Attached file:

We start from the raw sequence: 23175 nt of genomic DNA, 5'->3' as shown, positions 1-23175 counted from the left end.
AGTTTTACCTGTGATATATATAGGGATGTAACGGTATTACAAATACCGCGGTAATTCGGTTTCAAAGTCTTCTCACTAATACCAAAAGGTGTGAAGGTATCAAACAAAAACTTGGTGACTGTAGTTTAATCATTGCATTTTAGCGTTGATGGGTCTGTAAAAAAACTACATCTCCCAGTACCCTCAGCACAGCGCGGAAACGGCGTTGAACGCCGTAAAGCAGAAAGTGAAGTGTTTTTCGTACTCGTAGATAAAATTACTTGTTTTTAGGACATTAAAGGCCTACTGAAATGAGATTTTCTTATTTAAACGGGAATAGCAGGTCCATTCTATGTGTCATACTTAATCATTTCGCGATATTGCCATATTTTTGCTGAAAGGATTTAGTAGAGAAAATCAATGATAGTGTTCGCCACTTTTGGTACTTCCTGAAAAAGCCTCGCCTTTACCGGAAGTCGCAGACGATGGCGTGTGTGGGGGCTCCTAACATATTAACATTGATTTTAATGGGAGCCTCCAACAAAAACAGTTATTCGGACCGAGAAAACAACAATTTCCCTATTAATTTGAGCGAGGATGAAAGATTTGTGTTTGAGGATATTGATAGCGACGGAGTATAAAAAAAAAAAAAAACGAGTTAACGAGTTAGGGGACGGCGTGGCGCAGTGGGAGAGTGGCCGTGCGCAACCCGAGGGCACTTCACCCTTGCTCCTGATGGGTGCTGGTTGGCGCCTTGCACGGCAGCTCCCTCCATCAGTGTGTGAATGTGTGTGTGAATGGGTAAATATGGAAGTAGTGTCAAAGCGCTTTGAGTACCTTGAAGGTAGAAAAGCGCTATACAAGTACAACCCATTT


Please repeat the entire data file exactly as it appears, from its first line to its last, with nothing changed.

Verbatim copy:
We start from the raw sequence: 23175 nt of genomic DNA, 5'->3' as shown, positions 1-23175 counted from the left end.
AGTTTTACCTGTGATATATATAGGGATGTAACGGTATTACAAATACCGCGGTAATTCGGTTTCAAAGTCTTCTCACTAATACCAAAAGGTGTGAAGGTATCAAACAAAAACTTGGTGACTGTAGTTTAATCATTGCATTTTAGCGTTGATGGGTCTGTAAAAAAACTACATCTCCCAGTACCCTCAGCACAGCGCGGAAACGGCGTTGAACGCCGTAAAGCAGAAAGTGAAGTGTTTTTCGTACTCGTAGATAAAATTACTTGTTTTTAGGACATTAAAGGCCTACTGAAATGAGATTTTCTTATTTAAACGGGAATAGCAGGTCCATTCTATGTGTCATACTTAATCATTTCGCGATATTGCCATATTTTTGCTGAAAGGATTTAGTAGAGAAAATCAATGATAGTGTTCGCCACTTTTGGTACTTCCTGAAAAAGCCTCGCCTTTACCGGAAGTCGCAGACGATGGCGTGTGTGGGGGCTCCTAACATATTAACATTGATTTTAATGGGAGCCTCCAACAAAAACAGTTATTCGGACCGAGAAAACAACAATTTCCCTATTAATTTGAGCGAGGATGAAAGATTTGTGTTTGAGGATATTGATAGCGACGGAGTATAAAAAAAAAAAAAAACGAGTTAACGAGTTAGGGGACGGCGTGGCGCAGTGGGAGAGTGGCCGTGCGCAACCCGAGGGCACTTCACCCTTGCTCCTGATGGGTGCTGGTTGGCGCCTTGCACGGCAGCTCCCTCCATCAGTGTGTGAATGTGTGTGTGAATGGGTAAATATGGAAGTAGTGTCAAAGCGCTTTGAGTACCTTGAAGGTAGAAAAGCGCTATACAAGTACAACCCATTT